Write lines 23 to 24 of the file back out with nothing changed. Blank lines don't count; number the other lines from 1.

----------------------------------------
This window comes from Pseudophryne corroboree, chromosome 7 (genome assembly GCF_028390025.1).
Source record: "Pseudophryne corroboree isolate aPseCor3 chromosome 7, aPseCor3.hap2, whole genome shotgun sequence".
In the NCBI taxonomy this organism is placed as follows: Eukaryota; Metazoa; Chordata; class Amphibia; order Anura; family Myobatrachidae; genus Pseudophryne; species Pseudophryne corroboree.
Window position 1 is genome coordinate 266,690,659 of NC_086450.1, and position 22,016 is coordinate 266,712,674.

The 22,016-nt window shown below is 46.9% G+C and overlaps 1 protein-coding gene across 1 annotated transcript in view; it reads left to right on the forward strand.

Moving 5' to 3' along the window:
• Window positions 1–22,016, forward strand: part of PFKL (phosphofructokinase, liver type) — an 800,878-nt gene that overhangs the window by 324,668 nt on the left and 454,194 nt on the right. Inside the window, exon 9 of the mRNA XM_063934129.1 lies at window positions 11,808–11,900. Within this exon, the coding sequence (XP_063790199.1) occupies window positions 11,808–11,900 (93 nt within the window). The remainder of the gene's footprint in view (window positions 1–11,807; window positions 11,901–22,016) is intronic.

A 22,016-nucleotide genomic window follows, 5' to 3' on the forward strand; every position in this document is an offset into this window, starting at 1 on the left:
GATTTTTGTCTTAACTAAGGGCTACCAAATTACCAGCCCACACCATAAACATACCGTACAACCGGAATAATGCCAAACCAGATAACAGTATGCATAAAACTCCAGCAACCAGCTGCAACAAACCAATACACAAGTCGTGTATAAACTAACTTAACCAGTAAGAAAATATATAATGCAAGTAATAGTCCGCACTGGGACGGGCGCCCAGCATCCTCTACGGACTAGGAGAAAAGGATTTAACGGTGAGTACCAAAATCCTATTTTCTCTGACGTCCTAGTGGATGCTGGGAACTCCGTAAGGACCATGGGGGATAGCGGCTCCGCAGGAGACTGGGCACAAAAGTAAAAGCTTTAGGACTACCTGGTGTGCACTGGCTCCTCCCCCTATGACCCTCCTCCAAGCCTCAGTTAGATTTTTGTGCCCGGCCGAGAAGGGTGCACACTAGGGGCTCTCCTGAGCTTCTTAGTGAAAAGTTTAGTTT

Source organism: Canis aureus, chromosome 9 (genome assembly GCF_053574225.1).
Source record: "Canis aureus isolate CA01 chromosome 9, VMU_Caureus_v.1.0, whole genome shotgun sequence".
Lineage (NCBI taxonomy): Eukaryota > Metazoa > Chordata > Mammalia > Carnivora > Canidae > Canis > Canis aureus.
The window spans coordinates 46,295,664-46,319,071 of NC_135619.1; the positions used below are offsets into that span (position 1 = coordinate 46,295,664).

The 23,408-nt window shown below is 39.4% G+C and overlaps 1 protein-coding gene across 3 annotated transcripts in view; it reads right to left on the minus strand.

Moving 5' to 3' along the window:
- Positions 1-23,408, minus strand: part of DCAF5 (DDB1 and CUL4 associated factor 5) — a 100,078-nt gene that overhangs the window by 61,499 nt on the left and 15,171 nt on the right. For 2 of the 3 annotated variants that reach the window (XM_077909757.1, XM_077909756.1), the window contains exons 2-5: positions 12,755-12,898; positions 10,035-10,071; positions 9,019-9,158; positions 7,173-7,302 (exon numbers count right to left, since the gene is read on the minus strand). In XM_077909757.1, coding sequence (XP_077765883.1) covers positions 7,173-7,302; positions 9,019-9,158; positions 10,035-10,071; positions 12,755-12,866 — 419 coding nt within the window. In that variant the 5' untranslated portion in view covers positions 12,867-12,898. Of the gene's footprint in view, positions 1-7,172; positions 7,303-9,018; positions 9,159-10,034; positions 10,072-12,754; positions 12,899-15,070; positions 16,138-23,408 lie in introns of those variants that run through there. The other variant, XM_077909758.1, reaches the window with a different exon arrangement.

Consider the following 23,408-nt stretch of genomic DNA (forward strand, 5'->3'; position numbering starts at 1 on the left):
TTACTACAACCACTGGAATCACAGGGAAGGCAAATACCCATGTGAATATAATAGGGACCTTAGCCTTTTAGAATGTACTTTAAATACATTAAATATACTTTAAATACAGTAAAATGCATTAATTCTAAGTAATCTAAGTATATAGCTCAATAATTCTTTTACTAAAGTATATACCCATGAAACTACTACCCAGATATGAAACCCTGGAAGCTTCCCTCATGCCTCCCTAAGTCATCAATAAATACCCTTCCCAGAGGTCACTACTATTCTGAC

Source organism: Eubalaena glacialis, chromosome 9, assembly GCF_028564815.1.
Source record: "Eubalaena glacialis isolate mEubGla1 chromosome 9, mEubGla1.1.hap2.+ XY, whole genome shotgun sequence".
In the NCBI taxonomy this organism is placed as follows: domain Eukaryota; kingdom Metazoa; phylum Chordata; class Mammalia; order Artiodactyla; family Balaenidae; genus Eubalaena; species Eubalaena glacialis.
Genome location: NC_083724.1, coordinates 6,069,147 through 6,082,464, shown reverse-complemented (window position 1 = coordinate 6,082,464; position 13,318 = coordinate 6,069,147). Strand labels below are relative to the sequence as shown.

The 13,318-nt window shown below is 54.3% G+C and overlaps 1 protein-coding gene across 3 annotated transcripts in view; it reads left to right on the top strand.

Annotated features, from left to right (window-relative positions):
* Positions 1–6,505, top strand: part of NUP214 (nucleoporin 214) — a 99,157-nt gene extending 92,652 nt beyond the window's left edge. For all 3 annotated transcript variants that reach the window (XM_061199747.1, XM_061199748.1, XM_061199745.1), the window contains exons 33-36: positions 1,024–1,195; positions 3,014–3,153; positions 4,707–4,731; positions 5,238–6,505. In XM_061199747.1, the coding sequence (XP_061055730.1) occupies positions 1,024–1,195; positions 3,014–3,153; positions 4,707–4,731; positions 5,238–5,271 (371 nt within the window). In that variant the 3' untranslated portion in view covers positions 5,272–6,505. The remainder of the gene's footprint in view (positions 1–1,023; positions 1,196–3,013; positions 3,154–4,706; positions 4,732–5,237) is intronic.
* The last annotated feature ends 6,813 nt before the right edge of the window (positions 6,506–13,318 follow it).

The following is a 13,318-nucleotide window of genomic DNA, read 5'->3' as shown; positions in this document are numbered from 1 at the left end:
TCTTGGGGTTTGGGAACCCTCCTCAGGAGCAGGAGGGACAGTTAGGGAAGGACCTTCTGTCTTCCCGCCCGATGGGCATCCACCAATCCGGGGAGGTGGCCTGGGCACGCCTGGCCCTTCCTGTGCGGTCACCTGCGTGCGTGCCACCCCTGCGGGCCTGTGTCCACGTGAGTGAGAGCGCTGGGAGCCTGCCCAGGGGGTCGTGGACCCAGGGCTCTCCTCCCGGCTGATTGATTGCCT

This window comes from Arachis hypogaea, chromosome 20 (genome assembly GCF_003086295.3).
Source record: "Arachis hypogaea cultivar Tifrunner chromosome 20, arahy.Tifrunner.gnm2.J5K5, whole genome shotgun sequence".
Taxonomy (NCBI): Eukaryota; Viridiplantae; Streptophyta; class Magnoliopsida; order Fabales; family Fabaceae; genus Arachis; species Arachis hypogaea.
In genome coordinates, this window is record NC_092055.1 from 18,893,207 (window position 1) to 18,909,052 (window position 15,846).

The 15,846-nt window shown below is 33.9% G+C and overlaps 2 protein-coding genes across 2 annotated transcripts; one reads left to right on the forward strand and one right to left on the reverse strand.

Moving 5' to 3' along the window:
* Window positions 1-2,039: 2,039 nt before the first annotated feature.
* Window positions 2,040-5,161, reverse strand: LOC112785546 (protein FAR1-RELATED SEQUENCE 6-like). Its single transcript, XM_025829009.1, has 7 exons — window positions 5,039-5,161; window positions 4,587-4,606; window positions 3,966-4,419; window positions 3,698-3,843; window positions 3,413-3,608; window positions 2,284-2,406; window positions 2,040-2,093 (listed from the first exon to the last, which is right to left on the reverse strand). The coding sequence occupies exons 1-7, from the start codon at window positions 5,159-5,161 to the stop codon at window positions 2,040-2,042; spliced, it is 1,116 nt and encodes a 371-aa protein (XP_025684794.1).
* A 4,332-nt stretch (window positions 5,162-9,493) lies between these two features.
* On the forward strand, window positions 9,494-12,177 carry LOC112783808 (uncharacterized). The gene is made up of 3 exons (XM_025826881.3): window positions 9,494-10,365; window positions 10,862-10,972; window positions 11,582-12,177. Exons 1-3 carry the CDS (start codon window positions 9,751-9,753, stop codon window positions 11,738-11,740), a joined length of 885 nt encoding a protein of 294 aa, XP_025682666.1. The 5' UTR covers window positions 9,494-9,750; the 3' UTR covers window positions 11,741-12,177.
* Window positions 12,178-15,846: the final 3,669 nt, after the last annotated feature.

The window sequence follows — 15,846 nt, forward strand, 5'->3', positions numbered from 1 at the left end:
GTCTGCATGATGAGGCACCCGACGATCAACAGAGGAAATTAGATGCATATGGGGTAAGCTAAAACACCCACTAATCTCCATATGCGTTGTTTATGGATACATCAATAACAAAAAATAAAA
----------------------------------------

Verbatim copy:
The 13,318-nt window shown below is 54.3% G+C and overlaps 1 protein-coding gene across 3 annotated transcripts in view; it reads left to right on the top strand.

Annotated features, from left to right (window-relative positions):